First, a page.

“There is compelling evidence that the law enforcement response to the attack on Robb Elementary was an abject failure and contrary to everything we have learned in the past two decades since the Columbine massacre,” he said. Colonel Steven McCraw told the Texas Senate Special Committee. Protect all Texans.
“Three minutes after the subject entered the West Building, there were a sufficient number of armed officers wearing body armor to isolate, distract and incapacitate the subject,” he continued. “The only thing stopping the Corridor of Dedicated Officers from entering Rooms 111 and 112 was the on-scene commander, who decided to put the lives of the officers ahead of the lives of the children.”
What happened during those 77 minutes has remained unclear, as Texas officials have offered conflicting accounts of the response.
McCraw’s comments on Tuesday represent the first time an official has provided substantive information about the shooting in weeks. He said the decisions to wait contradicted active shooter protocol to arrest the suspect as quickly as possible.
“The officers had guns, the kids didn’t. The officers had body armor, the kids didn’t,” McCraw said. “The post-Columbine doctrine is clear, compelling, and unambiguous. Stop killing. Stop dying.”
The Public Safety Department’s schedule showed that 11 officers arrived at the school, several with guns, within three minutes of the shooter entering classrooms. The suspect then shot and injured several officers who approached the classrooms, and they retreated to a hallway outside the classrooms. The group of officers then remained in the hallway and did not approach the door for another 73 minutes.
“As they waited, the commander on the scene was waiting for a radio and guns,” McCraw said, referring to Arredondo. “Then he waited for shields. Then he waited for SWAT. Finally he waited for a key that was never needed.”
Officers did not attempt to force the doors open for over an hour
Still, preliminary evidence suggests that none of the officers attempted to open either door until moments before shooting the gunman, according to a law enforcement source close to the investigation and reported. in the Tribune and American-Statesman.
The officers were not without weapons and equipment, according to McCraw. However, at 11:40 a.m., Arredondo called Uvalde Police Department dispatch by phone shortly after the shooter fired on officers and requested additional assistance and a radio, according to a DPS transcript.
Within minutes of their response, an officer also said a Halligan, a firefighting tool used for forcible entry, was at the scene, according to the timeline. However, the tool was not brought into the school until an hour after officers arrived and was never used, according to the timeline.
A security image obtained by the US statesman from Austin shows at least three officers in the hallway – two of whom have rifles and one who appears to have a tactical shield – at 11:52 a.m., 19 minutes after the shooter entered the school.
In total, officers had access to four ballistic shields inside the school, the fourth of which arrived 30 minutes before officers stormed the classrooms, the Tribune said, citing a transcript of the law enforcement.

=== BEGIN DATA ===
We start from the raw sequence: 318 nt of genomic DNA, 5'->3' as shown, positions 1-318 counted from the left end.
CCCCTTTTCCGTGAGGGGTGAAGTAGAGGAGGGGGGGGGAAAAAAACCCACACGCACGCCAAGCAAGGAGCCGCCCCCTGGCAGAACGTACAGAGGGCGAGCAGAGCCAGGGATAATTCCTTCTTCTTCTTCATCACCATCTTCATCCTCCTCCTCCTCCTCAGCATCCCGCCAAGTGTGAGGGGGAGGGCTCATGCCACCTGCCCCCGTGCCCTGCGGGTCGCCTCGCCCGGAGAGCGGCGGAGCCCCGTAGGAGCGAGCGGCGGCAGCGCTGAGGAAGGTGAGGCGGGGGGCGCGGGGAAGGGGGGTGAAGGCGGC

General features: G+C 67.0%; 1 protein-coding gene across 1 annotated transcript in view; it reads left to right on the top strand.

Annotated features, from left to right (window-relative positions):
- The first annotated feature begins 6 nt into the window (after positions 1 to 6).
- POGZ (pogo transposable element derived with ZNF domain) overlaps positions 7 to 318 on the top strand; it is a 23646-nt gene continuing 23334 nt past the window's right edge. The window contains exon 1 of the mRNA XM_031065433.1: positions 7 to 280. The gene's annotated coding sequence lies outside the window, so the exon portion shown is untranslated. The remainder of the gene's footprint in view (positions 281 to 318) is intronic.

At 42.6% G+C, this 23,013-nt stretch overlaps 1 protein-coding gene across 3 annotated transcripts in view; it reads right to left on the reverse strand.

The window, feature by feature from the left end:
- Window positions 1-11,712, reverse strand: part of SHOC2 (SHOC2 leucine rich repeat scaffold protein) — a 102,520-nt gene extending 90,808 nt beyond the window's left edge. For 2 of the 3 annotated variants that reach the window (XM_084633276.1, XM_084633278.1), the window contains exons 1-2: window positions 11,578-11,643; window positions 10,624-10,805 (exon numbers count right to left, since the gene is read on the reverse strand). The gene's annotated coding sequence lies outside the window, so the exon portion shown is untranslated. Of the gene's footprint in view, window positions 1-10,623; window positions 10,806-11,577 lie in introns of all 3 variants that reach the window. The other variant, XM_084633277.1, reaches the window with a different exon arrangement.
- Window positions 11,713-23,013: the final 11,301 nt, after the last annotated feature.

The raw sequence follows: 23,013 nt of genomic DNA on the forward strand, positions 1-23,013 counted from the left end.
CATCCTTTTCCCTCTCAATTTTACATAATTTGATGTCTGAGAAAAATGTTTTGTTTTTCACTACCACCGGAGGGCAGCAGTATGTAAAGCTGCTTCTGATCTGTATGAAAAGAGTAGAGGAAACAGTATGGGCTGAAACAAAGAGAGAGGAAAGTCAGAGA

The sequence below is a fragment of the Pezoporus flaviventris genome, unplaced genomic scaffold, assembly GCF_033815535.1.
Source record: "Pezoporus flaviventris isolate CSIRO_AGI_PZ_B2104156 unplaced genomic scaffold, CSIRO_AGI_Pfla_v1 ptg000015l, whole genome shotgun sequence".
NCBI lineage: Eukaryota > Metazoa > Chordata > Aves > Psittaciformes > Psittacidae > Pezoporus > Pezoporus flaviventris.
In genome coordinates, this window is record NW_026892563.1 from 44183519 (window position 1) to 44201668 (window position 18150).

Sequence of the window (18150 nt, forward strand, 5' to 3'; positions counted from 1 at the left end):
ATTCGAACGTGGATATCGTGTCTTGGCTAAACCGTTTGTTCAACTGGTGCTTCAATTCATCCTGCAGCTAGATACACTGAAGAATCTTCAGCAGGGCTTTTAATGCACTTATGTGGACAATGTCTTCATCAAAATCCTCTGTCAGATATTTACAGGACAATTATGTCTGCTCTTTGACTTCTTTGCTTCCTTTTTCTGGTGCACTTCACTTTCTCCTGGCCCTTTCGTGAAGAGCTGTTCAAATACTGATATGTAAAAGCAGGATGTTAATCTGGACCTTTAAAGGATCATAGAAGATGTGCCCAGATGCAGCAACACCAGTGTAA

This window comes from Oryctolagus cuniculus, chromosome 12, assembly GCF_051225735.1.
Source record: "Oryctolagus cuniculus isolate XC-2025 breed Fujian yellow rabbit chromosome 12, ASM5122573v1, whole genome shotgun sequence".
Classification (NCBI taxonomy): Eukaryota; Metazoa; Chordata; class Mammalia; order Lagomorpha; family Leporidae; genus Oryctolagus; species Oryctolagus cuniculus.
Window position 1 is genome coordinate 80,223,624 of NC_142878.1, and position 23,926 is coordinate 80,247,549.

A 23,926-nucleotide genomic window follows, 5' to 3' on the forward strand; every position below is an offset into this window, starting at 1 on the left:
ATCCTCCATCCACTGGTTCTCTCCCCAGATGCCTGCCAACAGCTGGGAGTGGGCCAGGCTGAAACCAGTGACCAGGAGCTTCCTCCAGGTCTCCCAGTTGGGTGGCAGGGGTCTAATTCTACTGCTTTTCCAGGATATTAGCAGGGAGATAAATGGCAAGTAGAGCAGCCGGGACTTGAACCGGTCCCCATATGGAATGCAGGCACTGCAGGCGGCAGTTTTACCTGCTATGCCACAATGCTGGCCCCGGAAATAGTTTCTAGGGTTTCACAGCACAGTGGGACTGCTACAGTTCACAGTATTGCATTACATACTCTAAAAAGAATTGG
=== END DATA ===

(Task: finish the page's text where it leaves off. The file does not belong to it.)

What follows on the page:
One officer, according to the American statesman, said something had to be done.
“If there are children in there, we have to go,” the officer said. Another officer replied, “Whoever is in charge will determine that.”
Toward the end of the standoff, according to the law enforcement source, Arredondo wondered aloud if officers would consider “throwing him out the window.” A body camera transcript showed Arredondo telling other officers at 12:46 p.m. that if a SWAT response team was ready, they should come through the door, an action that took place four minutes later.
Reporting comes after lack of transparency
The report — in three different news outlets and citing unnamed sources — highlights the lack of transparency Texas officials have with the public in such a critical incident. Texas Sen. Roland Gutierrez, a Democrat, told CNN on Monday that the reports underscored his questions about why police hadn’t tried to force the doors down sooner.
“We see that there (are) officers with adequate ammunition, adequate equipment to be able to enter this room,” he said. “I just don’t understand why it didn’t happen, why they didn’t come into the room.
“Those answers need to be gotten. They shouldn’t be going through the media like that. We should be asking law enforcement to tell us exactly what went wrong. And the fact that we’re not getting those information is only a parody in and of itself.”
CNN has contacted both Arredondo’s attorney, George Hyde, and the Uvalde Police Department regarding the reports.
Arredondo, who has not spoken in a public capacity since the incident, will testify behind closed doors before a Texas House committee investigating the shooting on Tuesday, the committee said.
The new report has further angered grieving families whose questions remain unanswered.
“They’re supposed to be trained professionals,” Flores said of the police. “I don’t understand the reason why they backed up so long to get them in… Backing off a whole hour, leaving them inside with that shooter, that’s not right. It’s loose, loose, loose .”
CNN’s Rosalina Nieves, Travis Caldwell and Dave Alsup contributed to this report.